Hot desking has become part of evolving workplace trends over the past few years, but according to a leaked return-to-work guide from the government, companies are being encouraged to avoid these work arrangements.
Collaborative workspaces have been on the uprise in recent years, but in the blink of an eye, workers have become more separated than ever. With this, companies need to focus on how to keep their staffers safe when they do return to the workplace.
In the meantime, remote working has become one of the most adopted workplace arrangements in the past few months. Prior to the pandemic, remote working and hot desking fell into the same category of the flexible office trend, but now they seem to be on opposite ends of the spectrum.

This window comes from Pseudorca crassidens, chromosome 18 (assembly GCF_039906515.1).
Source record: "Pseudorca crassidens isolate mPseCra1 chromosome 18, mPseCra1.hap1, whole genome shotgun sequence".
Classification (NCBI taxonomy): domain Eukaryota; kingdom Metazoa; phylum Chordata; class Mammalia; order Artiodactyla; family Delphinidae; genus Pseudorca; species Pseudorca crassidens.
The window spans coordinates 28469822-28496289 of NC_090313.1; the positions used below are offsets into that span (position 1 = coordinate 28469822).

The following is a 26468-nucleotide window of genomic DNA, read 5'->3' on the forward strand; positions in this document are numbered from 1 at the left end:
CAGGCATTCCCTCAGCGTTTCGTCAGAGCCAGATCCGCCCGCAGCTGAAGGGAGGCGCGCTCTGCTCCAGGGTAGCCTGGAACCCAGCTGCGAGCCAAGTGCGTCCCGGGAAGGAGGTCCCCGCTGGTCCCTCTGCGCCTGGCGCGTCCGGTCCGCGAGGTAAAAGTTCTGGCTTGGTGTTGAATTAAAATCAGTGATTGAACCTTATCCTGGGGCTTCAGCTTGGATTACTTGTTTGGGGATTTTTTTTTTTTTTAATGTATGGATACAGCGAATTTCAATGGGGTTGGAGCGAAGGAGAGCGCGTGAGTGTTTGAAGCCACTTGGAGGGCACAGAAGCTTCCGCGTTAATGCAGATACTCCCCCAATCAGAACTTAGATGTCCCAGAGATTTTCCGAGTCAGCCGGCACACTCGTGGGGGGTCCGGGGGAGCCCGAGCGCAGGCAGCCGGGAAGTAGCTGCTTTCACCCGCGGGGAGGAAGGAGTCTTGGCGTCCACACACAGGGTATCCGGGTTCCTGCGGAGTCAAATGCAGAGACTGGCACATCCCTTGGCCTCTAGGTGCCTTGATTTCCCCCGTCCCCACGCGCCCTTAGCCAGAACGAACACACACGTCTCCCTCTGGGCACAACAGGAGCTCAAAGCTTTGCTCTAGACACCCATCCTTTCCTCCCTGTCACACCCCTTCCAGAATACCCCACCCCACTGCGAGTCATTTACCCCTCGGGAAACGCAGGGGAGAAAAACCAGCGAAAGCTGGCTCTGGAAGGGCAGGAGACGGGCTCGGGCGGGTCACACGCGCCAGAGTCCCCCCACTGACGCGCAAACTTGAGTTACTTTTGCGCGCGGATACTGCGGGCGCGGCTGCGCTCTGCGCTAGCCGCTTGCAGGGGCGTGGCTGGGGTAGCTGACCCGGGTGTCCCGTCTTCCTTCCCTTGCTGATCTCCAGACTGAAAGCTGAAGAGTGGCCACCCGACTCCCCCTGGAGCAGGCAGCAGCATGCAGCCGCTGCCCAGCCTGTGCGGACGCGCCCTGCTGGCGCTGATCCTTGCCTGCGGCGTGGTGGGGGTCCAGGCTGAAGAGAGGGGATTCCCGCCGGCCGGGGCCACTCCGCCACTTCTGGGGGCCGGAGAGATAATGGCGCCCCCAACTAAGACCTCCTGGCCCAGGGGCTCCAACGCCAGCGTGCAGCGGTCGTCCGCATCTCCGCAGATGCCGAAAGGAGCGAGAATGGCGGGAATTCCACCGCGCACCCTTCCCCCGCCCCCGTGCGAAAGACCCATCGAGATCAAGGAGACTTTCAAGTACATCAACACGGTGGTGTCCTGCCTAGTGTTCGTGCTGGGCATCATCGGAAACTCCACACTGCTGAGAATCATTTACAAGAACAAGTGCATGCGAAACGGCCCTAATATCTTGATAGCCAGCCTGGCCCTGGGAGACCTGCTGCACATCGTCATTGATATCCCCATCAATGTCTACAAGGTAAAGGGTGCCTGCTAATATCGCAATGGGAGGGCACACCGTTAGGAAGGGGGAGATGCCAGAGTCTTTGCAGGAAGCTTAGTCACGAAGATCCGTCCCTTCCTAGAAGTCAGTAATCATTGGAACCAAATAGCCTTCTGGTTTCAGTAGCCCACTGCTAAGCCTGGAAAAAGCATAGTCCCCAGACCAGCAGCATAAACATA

“In the short-term, businesses must focus on the planning and structure of working – understanding who needs to be where, when and for what tasks,” said Chris Richards, regional president UK and Ireland at software company Unit4.
Richards added that the serviced office sector will be an attractive workspace option for many companies looking to manage the number of employees coming in and out of the space, but the idea of working in an open office plan may be unappealing to workers.
Overall, offices will have to make major changes in their design in a way that supports physical distancing and ensures that common areas are regularly sanitized, and this may be hard to accomplish with the hot desk model.